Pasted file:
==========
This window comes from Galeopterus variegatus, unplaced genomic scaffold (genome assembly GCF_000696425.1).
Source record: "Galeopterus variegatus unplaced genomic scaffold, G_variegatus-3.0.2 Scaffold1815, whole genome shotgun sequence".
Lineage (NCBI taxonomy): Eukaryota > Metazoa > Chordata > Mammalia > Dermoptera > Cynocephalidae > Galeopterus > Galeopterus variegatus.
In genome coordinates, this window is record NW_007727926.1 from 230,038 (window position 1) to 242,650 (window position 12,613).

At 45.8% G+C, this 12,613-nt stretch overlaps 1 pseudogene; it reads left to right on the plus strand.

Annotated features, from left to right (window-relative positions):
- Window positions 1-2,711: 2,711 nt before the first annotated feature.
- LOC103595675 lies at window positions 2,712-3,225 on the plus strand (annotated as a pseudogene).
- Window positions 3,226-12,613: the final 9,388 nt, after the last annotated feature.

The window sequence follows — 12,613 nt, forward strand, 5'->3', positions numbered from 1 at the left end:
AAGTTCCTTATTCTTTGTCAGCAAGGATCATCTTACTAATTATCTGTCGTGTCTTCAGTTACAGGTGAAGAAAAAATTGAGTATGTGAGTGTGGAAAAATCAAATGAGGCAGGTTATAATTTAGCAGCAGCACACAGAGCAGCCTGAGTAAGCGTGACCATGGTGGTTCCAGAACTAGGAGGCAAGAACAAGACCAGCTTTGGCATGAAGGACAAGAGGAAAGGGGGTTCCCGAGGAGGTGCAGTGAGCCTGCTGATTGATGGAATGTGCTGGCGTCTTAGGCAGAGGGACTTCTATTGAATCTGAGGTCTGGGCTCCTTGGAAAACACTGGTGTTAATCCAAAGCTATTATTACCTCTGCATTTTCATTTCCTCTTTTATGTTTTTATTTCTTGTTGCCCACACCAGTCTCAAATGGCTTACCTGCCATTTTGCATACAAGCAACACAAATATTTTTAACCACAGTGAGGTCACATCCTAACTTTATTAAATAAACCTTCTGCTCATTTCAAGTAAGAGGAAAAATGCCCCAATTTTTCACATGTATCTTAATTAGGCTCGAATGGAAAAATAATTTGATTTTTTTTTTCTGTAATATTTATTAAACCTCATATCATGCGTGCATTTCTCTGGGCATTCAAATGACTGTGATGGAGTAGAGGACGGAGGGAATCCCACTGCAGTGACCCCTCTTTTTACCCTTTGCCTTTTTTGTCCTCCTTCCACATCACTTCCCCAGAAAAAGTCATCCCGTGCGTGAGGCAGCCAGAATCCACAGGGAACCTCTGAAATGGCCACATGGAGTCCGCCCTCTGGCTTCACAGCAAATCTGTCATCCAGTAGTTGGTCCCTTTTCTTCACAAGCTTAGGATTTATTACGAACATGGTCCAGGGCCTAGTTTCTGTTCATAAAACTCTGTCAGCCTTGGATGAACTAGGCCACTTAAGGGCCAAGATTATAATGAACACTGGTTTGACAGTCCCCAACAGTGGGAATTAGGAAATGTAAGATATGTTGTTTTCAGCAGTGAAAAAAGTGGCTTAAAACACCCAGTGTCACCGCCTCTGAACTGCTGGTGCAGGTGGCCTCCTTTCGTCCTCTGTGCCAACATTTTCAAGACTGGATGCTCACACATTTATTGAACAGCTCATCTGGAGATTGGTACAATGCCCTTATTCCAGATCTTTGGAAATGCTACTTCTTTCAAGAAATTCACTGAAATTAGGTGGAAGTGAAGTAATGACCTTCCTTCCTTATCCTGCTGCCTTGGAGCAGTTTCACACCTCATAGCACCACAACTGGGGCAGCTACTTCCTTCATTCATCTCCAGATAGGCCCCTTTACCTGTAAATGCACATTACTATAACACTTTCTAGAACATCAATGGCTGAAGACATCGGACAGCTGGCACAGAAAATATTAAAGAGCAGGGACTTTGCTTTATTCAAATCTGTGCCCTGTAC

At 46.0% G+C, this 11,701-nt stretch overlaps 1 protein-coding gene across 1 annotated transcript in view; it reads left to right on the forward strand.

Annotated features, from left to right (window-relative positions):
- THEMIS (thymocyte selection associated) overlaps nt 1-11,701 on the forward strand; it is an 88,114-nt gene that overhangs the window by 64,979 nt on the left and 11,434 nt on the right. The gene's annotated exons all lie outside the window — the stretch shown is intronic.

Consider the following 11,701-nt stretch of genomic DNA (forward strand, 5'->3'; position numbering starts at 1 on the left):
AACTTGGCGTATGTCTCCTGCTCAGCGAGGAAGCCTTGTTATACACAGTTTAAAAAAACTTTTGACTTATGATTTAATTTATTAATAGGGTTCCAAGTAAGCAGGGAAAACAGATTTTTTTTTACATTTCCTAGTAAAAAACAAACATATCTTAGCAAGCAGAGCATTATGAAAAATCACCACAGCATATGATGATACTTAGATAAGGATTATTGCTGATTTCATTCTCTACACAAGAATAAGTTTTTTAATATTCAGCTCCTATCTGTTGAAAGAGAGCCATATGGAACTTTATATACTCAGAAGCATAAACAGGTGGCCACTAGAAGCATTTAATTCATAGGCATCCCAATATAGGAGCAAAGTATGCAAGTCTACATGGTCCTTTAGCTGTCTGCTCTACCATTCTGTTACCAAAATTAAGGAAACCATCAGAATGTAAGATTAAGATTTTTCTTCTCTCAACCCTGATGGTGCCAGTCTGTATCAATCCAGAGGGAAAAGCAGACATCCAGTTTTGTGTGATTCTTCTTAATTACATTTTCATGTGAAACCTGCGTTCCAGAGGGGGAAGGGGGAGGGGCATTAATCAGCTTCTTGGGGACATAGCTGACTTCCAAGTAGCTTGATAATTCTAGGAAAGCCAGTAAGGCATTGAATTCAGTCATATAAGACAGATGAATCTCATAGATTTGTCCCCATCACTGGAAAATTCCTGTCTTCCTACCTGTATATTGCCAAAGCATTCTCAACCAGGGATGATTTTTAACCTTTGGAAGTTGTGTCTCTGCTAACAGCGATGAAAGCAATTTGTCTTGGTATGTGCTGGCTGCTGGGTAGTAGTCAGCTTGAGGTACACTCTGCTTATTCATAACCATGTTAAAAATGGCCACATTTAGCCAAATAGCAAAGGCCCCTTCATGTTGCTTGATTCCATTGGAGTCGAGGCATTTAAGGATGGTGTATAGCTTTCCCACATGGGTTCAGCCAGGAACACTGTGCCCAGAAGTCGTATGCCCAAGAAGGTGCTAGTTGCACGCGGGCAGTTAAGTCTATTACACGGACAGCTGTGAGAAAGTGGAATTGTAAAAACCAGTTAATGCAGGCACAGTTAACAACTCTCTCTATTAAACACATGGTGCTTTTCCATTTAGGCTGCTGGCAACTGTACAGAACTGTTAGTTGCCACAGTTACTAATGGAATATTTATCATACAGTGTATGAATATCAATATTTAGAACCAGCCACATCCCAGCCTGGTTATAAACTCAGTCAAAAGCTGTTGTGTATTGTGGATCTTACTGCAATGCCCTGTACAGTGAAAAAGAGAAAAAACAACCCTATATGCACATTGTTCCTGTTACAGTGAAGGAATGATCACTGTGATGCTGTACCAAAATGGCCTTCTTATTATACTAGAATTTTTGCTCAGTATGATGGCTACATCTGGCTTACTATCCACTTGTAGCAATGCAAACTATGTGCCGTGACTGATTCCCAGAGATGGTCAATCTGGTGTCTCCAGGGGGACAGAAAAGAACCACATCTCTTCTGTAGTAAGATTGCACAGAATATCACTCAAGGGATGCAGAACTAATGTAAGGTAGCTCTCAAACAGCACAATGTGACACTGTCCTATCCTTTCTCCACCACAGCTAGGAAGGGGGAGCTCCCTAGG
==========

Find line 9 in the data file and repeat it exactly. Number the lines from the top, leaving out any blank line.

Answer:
- Window positions 3,226-12,613: the final 9,388 nt, after the last annotated feature.